Presentation on theme: "Dynamic Microphones A microphone’s job is to turn acoustic energy (vibrations in the air) in to an analogue electrical signal which a mixer can understand."— Presentation transcript:
Dynamic Microphones A microphone’s job is to turn acoustic energy (vibrations in the air) in to an analogue electrical signal which a mixer can understand. HOW THEY WORK Diaphragm, a voice coil and a magnet. The voice coil is attached to the diaphragm. Sound sets the diaphragm into motion, the voice coil moves in the magnetic field which creates the audio signal. Rugged & Versatile – throw them around without worrying about breaking or distorting.. Can handle a lot of volume (SPL) Do not need phantom power. Commonly used for live performances / speeches. Great for loud voice and loud instruments – Drums / Amplifiers etc. Do not give the most accurate description of the sound – the thick diaphragm takes longer to respond. Cheap and cheerful – under £100 MOST COMMON DYMANIC MICROPHONE? SHURE SM58 & SHURE SM57
Condenser Microphones HOW THEY WORK! Diaphragm and an electric charged back plate. Sound sets the diaphragm in motion, this changes the electrical field which creates the audio signal. Condenser microphones need power to work! – This comes from the mixer or the pre-amp and is called PHANTOM POWER, or +48V Large or Small Diaphragm ? Condenser microphones come in two categories, Large and Small Diaphragm. Large Diaphragm are more popular – Why? Because they have a more pronounced bottom end. Also large Diaphragm mics possess less self noise (noise created by the mic). Small Diaphragm condenser mics have an even frequency response and more accurately capture high frequency instruments – Violins / Drum Cymbals etc. Most popular style of microphone for studio settings. Very accurate / great clarity / Very well rounded Sound very natural Fast response Needs phantom power (battery) Very sensitive – be careful with gain input or SPL as you do not want to damage the diaphragm. More Expensive - £500+ range. MOST COMMON CONDENSER MICROPHONE? AKG C414 & NEUMANN U87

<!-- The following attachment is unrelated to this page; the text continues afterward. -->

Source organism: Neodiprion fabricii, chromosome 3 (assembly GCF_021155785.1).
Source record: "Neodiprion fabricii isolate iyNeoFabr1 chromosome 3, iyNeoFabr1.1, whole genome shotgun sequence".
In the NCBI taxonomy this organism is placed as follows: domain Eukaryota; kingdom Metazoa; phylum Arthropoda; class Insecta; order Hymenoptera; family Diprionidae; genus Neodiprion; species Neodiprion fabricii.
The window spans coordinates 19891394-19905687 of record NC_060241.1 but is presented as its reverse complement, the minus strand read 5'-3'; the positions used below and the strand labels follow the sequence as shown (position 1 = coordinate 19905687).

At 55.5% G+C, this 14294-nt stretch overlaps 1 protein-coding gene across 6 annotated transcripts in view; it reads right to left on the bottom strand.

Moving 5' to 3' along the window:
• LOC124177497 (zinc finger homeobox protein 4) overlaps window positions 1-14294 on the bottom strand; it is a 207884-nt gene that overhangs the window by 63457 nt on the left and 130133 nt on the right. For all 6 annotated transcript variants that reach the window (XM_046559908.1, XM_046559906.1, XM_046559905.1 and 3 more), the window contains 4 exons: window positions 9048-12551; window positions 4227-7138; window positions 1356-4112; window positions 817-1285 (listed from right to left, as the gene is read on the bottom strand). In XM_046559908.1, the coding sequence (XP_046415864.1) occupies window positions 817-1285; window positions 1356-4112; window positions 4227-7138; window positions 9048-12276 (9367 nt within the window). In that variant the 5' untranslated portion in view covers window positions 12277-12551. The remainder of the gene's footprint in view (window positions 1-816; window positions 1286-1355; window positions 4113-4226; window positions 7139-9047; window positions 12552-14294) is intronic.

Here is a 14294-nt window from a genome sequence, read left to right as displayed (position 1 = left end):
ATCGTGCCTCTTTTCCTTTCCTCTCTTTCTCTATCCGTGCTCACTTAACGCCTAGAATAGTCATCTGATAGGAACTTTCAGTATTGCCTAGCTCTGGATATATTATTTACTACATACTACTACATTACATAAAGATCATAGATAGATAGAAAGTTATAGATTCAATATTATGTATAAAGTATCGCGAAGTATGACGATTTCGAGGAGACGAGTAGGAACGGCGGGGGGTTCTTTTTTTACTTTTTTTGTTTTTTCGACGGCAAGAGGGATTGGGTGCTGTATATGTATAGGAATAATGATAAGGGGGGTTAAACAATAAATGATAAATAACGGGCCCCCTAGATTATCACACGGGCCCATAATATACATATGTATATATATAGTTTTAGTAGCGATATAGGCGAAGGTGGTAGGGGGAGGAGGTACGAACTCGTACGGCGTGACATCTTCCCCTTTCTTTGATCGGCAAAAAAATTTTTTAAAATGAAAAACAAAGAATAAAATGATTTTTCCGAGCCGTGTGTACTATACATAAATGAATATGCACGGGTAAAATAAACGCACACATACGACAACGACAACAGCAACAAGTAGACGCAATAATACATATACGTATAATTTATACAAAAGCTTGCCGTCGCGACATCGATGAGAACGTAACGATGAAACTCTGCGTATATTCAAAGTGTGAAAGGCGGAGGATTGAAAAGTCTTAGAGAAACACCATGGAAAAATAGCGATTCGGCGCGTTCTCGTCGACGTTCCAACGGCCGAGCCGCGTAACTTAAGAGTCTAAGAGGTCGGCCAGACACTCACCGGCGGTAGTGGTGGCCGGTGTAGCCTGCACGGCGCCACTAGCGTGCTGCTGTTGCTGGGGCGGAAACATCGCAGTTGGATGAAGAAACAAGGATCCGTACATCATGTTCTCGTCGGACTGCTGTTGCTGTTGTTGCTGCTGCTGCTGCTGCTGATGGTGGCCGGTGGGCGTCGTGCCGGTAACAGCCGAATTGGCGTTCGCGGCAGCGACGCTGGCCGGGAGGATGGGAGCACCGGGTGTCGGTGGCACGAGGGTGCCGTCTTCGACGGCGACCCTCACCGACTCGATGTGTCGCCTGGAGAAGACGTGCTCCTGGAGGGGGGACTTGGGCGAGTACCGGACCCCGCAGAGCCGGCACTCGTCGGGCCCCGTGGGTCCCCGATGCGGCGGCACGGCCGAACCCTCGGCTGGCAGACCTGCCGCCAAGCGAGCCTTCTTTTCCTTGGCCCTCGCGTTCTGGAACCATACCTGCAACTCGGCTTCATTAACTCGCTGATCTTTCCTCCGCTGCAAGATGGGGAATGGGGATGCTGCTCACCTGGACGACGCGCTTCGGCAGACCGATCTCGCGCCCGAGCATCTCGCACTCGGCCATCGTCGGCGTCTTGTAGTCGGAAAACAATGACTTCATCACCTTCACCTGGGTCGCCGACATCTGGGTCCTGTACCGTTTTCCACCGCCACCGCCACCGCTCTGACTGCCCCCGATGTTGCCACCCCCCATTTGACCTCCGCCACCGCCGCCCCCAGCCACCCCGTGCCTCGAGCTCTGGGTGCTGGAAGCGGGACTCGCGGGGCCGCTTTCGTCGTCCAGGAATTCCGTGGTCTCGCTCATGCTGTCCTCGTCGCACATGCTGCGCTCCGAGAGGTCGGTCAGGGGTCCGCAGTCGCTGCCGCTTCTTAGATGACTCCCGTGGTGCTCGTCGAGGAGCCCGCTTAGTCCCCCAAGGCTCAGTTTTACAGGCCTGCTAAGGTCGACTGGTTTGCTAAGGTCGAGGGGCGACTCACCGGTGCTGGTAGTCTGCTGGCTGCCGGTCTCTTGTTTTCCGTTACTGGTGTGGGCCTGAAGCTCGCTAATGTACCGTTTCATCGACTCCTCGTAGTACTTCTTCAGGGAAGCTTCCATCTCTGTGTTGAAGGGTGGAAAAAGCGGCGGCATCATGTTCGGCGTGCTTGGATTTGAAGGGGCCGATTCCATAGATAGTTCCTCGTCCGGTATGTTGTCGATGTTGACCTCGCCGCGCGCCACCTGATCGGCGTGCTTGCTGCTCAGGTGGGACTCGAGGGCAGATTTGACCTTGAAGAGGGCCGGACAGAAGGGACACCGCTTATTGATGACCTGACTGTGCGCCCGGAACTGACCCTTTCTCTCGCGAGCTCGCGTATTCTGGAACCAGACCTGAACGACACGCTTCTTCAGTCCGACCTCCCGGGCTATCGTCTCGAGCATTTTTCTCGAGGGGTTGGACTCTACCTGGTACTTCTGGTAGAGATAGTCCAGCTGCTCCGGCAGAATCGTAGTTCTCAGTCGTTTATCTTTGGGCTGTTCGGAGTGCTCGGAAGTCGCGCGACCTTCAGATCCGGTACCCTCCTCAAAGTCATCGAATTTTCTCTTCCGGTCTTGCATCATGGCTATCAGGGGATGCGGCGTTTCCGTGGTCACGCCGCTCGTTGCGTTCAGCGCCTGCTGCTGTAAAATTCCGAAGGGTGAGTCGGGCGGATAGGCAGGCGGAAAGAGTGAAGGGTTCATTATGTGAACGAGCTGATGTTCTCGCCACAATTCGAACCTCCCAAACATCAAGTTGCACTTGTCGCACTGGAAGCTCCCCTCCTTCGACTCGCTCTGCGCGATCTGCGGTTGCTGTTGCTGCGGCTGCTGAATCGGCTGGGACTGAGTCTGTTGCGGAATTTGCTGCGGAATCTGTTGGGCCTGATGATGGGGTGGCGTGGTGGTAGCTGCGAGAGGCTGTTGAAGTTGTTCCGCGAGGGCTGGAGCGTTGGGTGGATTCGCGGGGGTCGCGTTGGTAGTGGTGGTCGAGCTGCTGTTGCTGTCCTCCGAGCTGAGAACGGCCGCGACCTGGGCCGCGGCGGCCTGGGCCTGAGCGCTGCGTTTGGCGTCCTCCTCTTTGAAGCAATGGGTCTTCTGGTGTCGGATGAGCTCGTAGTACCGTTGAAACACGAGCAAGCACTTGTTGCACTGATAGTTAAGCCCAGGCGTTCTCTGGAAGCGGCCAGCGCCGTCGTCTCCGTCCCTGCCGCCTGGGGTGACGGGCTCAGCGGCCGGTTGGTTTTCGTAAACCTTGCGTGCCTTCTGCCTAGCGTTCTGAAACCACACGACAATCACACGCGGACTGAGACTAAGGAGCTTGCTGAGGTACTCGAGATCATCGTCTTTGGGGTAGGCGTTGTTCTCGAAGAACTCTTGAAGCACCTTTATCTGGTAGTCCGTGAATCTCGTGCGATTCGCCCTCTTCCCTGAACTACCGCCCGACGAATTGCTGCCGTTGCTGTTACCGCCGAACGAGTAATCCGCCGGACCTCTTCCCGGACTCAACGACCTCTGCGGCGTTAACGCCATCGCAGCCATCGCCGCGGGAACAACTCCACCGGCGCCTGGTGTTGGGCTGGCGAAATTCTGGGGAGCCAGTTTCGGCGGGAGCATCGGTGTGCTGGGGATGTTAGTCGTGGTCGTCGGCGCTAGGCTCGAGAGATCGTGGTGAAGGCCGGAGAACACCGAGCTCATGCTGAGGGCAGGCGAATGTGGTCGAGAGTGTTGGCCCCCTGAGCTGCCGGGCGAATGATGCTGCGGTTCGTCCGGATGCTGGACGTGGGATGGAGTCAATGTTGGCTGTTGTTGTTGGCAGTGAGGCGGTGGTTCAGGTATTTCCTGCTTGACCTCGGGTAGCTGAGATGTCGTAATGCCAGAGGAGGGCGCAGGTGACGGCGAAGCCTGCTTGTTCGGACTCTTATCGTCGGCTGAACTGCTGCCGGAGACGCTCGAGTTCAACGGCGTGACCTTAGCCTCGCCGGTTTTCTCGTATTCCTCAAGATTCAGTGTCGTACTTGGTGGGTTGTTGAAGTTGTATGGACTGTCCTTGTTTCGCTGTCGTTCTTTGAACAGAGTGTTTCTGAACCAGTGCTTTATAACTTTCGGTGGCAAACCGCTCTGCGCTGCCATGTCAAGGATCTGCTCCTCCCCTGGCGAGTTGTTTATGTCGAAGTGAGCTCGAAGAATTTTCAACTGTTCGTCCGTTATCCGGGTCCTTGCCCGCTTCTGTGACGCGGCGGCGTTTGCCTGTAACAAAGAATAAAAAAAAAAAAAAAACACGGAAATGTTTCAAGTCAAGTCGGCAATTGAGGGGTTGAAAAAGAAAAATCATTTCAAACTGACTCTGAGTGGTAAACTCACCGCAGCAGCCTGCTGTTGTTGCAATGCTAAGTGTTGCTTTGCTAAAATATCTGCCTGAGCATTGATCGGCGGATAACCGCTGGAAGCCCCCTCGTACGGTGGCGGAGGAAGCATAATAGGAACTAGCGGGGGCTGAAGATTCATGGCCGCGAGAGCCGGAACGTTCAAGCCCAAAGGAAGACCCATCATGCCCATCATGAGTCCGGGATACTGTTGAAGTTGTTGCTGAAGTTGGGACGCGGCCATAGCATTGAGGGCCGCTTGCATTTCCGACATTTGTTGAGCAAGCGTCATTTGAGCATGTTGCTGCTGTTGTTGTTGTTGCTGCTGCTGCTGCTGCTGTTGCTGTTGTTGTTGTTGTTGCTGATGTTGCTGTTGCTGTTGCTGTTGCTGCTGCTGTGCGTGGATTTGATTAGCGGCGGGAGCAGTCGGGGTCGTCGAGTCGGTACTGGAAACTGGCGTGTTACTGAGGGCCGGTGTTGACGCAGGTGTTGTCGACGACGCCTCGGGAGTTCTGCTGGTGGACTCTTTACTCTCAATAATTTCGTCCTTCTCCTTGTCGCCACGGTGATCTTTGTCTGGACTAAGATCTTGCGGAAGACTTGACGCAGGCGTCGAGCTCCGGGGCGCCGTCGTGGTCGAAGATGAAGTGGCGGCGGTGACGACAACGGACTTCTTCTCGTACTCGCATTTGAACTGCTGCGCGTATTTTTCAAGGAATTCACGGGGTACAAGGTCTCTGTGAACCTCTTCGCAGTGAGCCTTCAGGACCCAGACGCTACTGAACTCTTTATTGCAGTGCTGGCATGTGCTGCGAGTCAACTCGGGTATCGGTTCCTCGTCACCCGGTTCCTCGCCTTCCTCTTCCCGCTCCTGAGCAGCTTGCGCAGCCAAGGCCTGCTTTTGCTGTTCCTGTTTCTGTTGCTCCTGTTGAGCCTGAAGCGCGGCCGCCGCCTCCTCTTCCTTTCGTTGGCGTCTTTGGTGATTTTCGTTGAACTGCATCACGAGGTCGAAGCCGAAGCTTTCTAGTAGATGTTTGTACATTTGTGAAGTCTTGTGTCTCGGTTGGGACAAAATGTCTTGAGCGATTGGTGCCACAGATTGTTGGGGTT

Ribbon Microphones HOW THEY WORK! Diaphragm and a magnet. A ribbon microphone is a type of dynamic microphone. The vibrations in the air move the diaphgram in the magnetic field which transfers this energy to an audio signal. Ribbon mic’s were very popular in the 30’s / 60’s. They are very fragile and expensive. The most common Ribbon microphones today are manufactured by RCA.
POLAR PATTERNS Microphones pick up sound in different ways. These are known as “Polarity Patterns” or “Polar Patterns”. These are the 3 most common polar patterns. Omnidirectional – capture sounds all around them Cardioid – Captures sound just in front of them Figure 8 – Capture sound from both front and back. Below you can see the pickups pattern of an omnidirectional mic.
POLAR PATTERNS Here you can see the pickup pattern of a figure 8 mic. Here you can see the pickup pattern of a cardioid mic.
POLAR PATTERNS Hyper-Cardioid Compared to a Cardioid pattern, a hyper- cardioid microphone has a tighter area of front sensitivity plus a small area of rear sensitivity. A hyper-cardioid microphone is not unlike a bi-directional, but with a larger area of concentration in the front and a smaller area in the back. Super-Cardioid A super-cardioid pattern is similar to a hyper-cardioid, with a slightly larger area of concentration in the front and a thinner area in the rear.
PHASING Phasing occurs when you are using multiple microphones to record the same instrument. If your microphones are not placed correctly, certain frequencies will drop out. This is known as phase cancellation. TIP 1: Adhere to the 3:1 rule – This simply means that if you have one microphone 1 foot away from the sound source, you’re next microphone needs to be 3 feet away from the sound source. Its simple and it works. The only way to monitor phasing is to record a snippet of the song, play and it back and listen. If any frequencies drop out then you need to adjust your microphones. Waveforms hit microphones at different times. Waveforms at polar opposites will cancel one another out. OUT OF PHASE IN PHASE Waveforms hit microphones at the same time Waveforms at a perfect match.
FURTHER RESEARCH & HELPFUL INFORMATION Polar Patterns - basics/microphone_polar_patterns Microphones – Sensitivity – Mic Techniques– Phasing –